Last week, the New York Racing Association’s Board of Trustees voted 10-1 to raise admission fees at Belmont and Saratoga. General admission would raise from $3 to $5, and a seat in the clubhouse go from $5 to $8.
NYRA Board member Rick Violette said he thought it was possible the increase could keep some racing fans away, but it’s necessary.
“It’s never the right time to raise prices, it’s never a time to ask for more money – but we are running a business, and sometimes you have to bite the bullet and raise prices.”
However, NYRA has chosen to move forward with a market study on the proposed admission increases before cementing the higher prices.
Meanwhile, some businesses in Saratoga Springs are confident that meet attendees will still pack into the Spa City’s downtown.
Jessica Mullen, manager and buyer at Violet’s, a women’s designer clothing store on Broadway, said she anticipates that customers will still come in to purchase a dress to wear on raceday, even if some may be annoyed at the admission increase.
“I think they will be upset and they’re going to kind of put up a stink, but in the end they still will attend.”
Mullen said she doesn’t anticipate the increase negatively affecting the store.
“I still think that attendance will be good at the track, and I don’t really think it’s going to affect us at all downtown.”
Across Broadway, at the Saratoga Arms hotel, reservations manager Judy Kennedy said rooms at the hotel are booked far in advance of track season, and that the Saratoga Arms’ clients often have their spots at the track booked as well.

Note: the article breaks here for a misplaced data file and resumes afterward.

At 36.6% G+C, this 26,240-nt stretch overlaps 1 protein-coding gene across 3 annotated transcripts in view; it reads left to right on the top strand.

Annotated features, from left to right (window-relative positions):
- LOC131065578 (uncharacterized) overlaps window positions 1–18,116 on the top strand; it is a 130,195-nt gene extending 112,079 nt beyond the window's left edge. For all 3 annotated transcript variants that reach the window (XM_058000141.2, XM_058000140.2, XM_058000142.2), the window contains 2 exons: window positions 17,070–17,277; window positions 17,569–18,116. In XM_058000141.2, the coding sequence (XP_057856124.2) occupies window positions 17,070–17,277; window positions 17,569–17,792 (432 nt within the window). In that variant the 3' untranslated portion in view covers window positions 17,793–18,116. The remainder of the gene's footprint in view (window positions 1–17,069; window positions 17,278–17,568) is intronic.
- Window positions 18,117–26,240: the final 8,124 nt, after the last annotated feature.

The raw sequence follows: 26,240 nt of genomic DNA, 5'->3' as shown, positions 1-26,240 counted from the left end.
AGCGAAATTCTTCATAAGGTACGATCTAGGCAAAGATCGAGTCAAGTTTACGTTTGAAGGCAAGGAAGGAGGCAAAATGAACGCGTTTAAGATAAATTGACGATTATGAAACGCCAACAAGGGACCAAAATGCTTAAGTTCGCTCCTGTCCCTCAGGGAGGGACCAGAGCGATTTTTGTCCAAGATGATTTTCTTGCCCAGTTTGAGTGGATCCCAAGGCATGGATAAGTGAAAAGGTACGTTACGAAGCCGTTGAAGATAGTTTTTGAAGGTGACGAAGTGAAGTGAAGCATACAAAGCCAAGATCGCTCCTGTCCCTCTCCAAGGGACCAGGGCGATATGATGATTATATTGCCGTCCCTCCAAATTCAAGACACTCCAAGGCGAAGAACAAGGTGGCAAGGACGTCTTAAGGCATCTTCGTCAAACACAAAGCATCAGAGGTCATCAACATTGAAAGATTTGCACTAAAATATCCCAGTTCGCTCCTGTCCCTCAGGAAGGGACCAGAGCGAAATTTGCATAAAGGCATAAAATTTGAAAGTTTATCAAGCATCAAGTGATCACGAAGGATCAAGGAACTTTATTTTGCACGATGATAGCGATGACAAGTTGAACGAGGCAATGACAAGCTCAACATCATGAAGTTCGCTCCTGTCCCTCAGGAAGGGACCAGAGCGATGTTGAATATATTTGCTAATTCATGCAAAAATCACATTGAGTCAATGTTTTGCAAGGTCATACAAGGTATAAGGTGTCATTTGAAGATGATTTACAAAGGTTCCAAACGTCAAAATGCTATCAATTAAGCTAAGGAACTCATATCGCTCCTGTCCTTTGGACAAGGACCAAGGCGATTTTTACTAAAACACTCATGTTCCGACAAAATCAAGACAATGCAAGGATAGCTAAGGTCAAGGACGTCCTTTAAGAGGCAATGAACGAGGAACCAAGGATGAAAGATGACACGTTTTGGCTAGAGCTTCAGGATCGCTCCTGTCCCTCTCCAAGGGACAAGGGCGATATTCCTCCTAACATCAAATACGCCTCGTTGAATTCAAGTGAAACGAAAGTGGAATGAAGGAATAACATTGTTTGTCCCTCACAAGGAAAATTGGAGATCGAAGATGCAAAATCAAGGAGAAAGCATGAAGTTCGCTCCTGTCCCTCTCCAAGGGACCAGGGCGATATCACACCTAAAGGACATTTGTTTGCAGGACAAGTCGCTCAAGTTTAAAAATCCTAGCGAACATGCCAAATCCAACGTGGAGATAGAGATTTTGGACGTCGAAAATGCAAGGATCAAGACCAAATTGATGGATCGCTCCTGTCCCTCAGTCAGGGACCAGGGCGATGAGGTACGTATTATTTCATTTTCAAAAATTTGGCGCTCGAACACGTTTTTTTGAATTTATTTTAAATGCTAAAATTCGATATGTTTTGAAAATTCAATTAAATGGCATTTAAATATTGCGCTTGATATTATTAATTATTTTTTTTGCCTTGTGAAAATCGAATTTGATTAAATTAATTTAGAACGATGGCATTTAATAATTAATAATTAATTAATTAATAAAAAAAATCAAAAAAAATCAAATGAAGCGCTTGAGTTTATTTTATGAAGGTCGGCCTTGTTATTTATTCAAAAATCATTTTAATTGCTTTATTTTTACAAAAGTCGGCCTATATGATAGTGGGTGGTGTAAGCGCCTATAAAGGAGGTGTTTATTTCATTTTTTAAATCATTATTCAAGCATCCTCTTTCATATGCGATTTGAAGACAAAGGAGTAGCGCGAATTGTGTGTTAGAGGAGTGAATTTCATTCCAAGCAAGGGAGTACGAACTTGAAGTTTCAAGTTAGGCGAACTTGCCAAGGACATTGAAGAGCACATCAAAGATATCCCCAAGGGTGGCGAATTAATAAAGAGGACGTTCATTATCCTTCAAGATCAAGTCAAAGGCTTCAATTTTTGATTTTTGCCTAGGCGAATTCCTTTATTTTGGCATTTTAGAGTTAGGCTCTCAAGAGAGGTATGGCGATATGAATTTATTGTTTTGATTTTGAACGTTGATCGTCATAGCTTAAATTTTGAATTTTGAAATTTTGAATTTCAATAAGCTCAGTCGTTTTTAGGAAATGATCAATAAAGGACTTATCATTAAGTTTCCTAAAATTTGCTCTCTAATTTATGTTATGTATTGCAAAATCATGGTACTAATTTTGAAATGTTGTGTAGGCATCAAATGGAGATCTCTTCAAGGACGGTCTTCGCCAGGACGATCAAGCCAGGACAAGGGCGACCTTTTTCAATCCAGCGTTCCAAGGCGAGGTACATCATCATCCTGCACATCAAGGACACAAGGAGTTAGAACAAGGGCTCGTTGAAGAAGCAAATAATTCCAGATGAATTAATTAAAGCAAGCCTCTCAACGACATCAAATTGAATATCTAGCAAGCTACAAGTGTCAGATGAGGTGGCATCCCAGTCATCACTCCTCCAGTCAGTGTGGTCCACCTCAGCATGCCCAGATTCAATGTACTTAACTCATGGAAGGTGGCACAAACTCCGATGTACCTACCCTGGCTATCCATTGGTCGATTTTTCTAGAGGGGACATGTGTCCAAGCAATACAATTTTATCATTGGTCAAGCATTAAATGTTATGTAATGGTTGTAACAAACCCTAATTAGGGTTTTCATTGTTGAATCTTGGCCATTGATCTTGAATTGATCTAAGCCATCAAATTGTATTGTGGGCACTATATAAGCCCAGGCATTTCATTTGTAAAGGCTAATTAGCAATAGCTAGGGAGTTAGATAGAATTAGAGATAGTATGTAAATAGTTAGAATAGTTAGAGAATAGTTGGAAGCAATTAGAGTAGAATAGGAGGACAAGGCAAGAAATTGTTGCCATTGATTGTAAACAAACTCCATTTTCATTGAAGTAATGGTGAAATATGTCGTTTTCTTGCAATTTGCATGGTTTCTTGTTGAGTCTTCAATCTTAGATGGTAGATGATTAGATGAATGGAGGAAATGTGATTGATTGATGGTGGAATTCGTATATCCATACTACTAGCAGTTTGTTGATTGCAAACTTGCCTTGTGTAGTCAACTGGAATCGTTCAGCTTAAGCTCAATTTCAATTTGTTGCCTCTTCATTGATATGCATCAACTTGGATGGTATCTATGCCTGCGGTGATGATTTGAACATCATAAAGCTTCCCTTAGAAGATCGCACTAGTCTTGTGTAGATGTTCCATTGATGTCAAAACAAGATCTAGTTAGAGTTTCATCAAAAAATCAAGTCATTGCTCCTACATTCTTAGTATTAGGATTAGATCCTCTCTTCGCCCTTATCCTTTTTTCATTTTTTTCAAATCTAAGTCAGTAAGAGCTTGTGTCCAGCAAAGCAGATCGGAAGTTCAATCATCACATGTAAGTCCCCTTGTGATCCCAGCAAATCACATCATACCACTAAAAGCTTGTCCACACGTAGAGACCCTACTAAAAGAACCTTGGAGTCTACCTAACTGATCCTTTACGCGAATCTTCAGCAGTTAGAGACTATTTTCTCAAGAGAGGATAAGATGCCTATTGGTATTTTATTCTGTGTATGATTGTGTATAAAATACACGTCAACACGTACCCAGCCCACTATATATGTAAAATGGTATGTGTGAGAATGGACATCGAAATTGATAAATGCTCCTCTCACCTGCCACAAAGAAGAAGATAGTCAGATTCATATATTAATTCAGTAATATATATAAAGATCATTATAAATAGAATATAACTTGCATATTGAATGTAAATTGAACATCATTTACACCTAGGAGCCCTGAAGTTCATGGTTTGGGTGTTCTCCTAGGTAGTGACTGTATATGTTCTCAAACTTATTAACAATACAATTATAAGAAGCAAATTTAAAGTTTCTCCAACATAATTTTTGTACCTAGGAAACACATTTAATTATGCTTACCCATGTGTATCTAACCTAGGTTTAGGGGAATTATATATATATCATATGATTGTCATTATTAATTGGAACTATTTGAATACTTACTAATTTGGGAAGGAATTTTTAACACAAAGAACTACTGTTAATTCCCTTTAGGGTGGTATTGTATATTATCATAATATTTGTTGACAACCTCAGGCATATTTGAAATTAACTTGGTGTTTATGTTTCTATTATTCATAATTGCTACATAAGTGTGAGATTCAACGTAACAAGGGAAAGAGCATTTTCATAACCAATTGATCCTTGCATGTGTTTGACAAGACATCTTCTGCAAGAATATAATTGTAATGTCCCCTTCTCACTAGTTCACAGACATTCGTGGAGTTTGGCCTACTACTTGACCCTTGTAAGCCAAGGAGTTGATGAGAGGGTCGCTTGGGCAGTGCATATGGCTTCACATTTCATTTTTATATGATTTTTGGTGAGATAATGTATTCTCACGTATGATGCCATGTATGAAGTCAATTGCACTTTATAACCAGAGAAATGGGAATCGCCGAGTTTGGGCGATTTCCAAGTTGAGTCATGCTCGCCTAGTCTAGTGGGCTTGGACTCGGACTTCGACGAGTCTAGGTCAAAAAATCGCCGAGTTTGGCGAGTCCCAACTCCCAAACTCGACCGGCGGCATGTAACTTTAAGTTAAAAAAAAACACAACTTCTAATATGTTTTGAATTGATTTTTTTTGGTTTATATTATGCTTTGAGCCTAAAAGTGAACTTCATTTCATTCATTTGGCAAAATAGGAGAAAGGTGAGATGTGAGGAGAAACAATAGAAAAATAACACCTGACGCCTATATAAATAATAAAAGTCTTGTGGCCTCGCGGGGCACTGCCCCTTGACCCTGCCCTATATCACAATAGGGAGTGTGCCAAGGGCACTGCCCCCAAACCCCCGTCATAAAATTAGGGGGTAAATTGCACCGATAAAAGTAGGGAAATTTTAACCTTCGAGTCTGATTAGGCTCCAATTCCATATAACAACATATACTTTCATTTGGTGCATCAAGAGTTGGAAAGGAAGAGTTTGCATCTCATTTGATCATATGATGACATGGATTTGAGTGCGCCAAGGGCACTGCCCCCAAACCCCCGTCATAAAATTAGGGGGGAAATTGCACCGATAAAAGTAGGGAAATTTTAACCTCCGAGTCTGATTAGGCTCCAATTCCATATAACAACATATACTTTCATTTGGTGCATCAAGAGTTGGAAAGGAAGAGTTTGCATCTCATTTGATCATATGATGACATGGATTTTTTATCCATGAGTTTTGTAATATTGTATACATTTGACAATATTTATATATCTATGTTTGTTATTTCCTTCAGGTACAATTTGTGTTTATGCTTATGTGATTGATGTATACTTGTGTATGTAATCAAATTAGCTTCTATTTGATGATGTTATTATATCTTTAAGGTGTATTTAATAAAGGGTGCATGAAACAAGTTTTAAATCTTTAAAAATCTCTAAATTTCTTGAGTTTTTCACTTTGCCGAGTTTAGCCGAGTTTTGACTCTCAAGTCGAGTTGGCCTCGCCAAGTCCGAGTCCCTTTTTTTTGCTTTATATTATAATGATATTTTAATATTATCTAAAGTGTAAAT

“Our clientele generally have their reservations in place with boxes, seats in the dining room, their grandstand seats ahead of time – I don’t think it’s going to have a real affect on guests here at Saratoga Arms.”
Meet attendance was down slightly in 2013 compared to 2012 by about 3.9 percent. The handle was also slightly down.
2013 however, also proved to be a record-breaking year for the tourism industry in Saratoga Springs, with hotel occupancy rates up 4.1 percent over 2012, from June 1st to August 31st.
NYRA is under contract with the state to receive a portion of revenues from VLT facilities, but has also been under pressure to balance a budget without gaming proceeds.
At a recent legislative hearing on the impact of the Equine Industry in New York, industry representatives expressed concern over uncertainty associated with incoming casinos and slot parlors, and whether gaming revenues that directly benefit breeding program could be diverted from the VLTs.